Learning Efficient Interpretable Policies on Experimental Data

Conference on Digital Experimentation (CODE)

Abstract

Unlike conventional A/B testing where users are randomly assigned to receive a treatment, internet companies are increasingly using machine learning models for personalized experimentation to create personalized policies. Such policies assign, for each user, the best predicted treatment for that user.

A popular approach for personalized experimentation is to train heterogeneous treatment effect (HTE) models, and then assign the treatment group that led to the highest predicted treatment effect for that user. However, there are several challenges with this approach. Firstly, when there are multiple (not just binary) outcomes, the creation of a policy is no longer as trivial as assigning the treatment group that maximizes a single treatment effect. Secondly, as dataset size and the number of features used for HTE modeling increases, the cost of maintaining such models in a production environment increases. Finally, the black-box nature of popular HTE models, that may consist of uninterpretable base learners such as gradient boosted decision trees, but are also combined in different ways to generate the treatment effect prediction, may deter uptake of such models, especially for critical applications.

Here we focus on learning interpretable policies based on if-else rules of the user features. Figure 1 provides an example of an interpretable policy with three treatment groups, using only two features – age and gender. Such a policy is easy to implement in a production environment and avoids the need to maintain a HTE model.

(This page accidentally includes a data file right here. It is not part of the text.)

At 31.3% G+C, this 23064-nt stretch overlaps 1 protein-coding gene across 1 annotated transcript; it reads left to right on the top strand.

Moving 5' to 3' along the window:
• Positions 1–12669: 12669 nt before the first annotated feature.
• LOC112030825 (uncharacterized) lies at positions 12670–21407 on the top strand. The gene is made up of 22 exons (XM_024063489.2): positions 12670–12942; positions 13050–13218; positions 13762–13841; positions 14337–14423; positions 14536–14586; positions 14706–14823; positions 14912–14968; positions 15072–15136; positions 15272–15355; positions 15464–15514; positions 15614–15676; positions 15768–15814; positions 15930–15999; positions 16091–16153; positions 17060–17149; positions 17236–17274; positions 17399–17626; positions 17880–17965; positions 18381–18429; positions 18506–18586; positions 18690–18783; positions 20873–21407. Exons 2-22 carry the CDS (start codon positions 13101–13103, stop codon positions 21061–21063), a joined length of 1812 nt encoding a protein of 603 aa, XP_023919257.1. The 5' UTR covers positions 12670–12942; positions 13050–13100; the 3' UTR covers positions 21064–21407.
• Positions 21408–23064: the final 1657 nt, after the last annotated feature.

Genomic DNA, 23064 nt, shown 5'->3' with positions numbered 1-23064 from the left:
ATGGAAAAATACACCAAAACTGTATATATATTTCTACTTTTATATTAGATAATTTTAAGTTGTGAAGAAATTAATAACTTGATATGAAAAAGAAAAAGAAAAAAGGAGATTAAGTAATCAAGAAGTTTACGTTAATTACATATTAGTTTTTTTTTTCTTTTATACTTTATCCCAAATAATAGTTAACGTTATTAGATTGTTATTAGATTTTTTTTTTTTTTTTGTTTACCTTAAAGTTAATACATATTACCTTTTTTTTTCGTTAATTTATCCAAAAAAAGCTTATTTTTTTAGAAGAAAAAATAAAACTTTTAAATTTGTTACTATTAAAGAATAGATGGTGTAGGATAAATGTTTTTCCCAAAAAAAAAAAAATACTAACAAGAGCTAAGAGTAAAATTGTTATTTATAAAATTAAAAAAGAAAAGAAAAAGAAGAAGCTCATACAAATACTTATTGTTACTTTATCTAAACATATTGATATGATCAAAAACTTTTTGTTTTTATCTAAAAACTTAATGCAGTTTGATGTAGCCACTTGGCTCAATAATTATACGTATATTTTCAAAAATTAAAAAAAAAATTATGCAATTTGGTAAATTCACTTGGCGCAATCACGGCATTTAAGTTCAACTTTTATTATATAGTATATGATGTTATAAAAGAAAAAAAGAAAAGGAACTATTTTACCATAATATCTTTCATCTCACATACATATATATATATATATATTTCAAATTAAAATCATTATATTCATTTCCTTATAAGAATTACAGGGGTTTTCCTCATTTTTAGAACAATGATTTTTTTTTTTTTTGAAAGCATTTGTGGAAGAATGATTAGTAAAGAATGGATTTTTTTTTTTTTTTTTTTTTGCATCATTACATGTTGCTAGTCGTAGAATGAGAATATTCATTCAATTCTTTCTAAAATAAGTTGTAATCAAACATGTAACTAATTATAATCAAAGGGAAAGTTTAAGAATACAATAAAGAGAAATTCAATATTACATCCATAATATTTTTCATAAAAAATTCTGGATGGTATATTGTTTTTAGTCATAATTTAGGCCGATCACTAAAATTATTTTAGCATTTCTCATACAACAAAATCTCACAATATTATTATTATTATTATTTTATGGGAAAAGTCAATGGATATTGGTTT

There are different ways to generate interpretable policies. We briefly summarize some of these approaches and highlight how the methods we propose present a contribution. Existing works  construct tree policies based on counterfactual estimation. However they both focus on constructing exactly optimal trees, which is prohibitively slow in a large scale. We consider methods that involve distilling black-box heterogeneous treatment effect models and methods that modify interpretable models such as decision trees to find segments with elevated treatment effects. We also propose two new approaches to ensemble multiple interpretable policies while still remaining interpretable. Inline with all the approaches, we propose work on the general setting of more than two treatment groups and more than a single outcome, which is needed for real-world settings.

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